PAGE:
Major Operas | Tristan und Isolde by Richard Wagner | High Romantic

Wagner’s music drama Tristan und Isolde, written between 1856 and 1859 and first produced at the Hof- und Nationaltheater in Munich on 10 June 1865, broke the established mould of opera and took it to the threshold of ‘modern’ music. Tristan was based on an Arthurian legend, and featured a regular theme in Wagner’s operas – the plight of lovers doomed to a cruel, inescapable fate.

In Tristan, Wagner illustrated the themes of love and death with chromatics, a term describing notes that did not belong to the diatonic scale: this scale comprised only those notes in a given key. Chromatics not only gave a feeling of urgency to the music, they also broke up the tonality which indicated where the music was going next. This did away with the predictability so evident, for instance, in the operas of Donizetti. Wagner began Tristan as he meant to go on: the prelude was a break with musical tradition, so much so that the music could not be pinned down to any definite key. The opera has been described as ‘an overwhelming experience’.

Composed: 1857–59
Premiered: 1865, Munich
Libretto by the composer

Act I

On a ship bound from Ireland, Isolde is escorted by Tristan, a knight, to marry his uncle, King Marke of Cornwall. Furious at Tristan’s lack of consideration for her feelings, Isolde wishes that she had her mother’s magic powers, in order to sink the ship. She sends her companion Brangäne to summon Tristan. Brangäne approaches him but he explains that he must steer the ship. His companion Kurwenal sings an insulting song about Tristan’s killing of Morold, Isolde’s betrothed. Isolde bitterly recalls how the longing in Tristan’s eyes forced her to nurse him back to health even after she discovered that he killed Morold. She is furious that he is repaying this kindness by delivering her to his uncle as a bride, and curses Tristan, hoping to also die herself. Brangäne assures her that Tristan is only doing his duty, and reminds her of the love potion her mother has provided for her wedding night. Isolde requests instead the elixir of death.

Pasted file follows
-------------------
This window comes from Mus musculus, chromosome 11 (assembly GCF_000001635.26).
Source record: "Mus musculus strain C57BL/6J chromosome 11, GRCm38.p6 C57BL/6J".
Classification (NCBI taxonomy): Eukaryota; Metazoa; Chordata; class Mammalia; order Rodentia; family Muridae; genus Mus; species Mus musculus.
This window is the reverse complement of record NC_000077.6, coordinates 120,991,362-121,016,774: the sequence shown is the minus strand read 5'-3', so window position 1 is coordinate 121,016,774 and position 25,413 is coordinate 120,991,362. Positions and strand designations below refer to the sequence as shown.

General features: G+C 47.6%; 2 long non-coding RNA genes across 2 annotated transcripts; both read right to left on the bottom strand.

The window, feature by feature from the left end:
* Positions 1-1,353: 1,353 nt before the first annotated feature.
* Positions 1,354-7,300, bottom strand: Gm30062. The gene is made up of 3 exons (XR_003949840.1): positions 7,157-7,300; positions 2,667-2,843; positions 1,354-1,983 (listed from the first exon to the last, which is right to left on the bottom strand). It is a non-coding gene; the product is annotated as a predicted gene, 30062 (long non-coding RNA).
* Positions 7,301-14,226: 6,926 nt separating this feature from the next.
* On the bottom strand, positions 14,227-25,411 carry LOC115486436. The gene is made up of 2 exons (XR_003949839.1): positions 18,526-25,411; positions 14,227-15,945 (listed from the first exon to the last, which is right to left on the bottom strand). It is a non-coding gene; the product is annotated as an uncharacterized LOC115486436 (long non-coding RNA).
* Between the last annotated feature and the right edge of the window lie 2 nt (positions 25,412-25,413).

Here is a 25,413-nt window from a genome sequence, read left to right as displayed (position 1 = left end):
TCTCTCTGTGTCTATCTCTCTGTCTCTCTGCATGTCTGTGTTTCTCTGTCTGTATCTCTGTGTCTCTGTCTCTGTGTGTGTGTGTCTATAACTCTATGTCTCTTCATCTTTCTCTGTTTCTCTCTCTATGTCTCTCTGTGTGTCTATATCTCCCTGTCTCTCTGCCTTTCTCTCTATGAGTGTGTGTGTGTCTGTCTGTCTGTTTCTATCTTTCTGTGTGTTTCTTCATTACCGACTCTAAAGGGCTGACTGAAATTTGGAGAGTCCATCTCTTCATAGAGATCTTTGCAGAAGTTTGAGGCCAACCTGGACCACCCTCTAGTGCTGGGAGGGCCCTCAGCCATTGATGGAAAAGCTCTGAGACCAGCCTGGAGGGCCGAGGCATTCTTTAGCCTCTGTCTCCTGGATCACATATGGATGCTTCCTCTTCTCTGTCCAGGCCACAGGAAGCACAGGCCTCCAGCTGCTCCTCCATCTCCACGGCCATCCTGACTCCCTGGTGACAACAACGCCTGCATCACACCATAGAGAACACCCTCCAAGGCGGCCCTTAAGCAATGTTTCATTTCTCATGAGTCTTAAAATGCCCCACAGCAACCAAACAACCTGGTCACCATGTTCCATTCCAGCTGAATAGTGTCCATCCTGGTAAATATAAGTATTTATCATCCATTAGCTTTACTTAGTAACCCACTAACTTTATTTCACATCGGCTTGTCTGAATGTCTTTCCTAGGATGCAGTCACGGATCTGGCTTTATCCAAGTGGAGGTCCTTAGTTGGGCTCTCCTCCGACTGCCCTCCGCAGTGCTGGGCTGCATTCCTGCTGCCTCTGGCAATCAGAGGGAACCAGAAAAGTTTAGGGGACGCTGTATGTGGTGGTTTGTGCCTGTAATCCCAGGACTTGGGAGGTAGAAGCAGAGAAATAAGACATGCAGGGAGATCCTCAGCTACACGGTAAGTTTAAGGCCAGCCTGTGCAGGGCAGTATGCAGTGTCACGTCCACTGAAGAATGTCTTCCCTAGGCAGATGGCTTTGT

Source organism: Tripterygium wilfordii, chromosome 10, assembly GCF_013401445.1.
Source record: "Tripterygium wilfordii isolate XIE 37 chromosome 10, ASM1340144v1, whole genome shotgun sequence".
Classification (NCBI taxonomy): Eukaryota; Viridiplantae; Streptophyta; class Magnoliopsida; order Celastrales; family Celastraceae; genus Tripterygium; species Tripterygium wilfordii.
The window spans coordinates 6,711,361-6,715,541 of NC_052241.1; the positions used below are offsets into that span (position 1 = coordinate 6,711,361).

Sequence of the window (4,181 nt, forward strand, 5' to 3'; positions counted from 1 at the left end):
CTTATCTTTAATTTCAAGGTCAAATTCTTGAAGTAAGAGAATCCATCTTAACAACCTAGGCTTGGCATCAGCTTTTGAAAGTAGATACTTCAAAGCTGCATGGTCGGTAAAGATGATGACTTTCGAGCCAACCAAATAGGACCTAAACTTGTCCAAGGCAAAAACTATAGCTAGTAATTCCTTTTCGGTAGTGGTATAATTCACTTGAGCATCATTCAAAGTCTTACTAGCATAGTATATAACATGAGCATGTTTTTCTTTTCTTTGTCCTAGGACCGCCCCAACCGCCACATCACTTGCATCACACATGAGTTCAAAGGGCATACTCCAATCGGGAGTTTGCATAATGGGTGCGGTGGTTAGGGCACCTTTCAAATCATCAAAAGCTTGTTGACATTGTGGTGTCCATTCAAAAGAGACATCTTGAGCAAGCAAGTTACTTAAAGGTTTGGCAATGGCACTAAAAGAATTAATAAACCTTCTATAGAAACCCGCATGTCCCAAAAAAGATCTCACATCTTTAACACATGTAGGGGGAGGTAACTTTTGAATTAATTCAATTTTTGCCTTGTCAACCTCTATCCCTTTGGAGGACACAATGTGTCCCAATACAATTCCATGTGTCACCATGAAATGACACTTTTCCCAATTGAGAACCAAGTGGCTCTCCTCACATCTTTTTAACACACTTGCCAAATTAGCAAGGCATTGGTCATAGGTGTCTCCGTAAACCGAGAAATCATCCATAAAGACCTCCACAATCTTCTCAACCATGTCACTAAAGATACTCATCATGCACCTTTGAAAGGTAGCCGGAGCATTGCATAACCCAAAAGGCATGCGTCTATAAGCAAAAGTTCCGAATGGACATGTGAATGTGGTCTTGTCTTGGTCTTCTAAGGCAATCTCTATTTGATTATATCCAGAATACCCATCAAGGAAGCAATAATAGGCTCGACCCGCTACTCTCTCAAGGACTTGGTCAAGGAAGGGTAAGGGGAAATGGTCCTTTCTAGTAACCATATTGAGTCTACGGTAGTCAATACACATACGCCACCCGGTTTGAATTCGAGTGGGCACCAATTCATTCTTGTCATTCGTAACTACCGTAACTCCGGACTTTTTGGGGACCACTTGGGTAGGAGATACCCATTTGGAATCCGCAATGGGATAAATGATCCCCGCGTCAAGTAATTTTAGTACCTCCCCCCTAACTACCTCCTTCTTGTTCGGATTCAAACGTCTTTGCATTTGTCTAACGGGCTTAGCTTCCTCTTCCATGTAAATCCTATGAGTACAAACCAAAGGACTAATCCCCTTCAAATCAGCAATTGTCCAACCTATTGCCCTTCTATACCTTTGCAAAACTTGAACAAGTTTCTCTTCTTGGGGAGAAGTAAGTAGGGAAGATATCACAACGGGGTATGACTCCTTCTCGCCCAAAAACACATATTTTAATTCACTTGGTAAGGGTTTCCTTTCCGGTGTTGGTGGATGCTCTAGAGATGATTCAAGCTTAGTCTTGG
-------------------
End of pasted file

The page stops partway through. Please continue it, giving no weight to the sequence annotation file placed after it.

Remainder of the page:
Land is sighted, but Isolde refuses to leave the ship until Tristan begs forgiveness. He arrives at her quarters and offers her a sword with which to kill him, but Isolde replies that she cannot kill her future husband’s nephew. She offers him a drink of friendship; Tristan realises that she means to poison him. They drink the potion, but instead of dying they find themselves falling in love; Brangäne admits she administered the love potion instead of the poison.

Act II

As Marke leaves with his hunt, Isolde awaits Tristan. Brangäne warns her to be wary of spies, especially Melot, who has been keeping a close eye on Tristan. Isolde declares Melot to be a friend. Brangäne regrets bringing the couple together, but Isolde insists that Love herself was responsible. She puts out the torch, signalling to Tristan that it...

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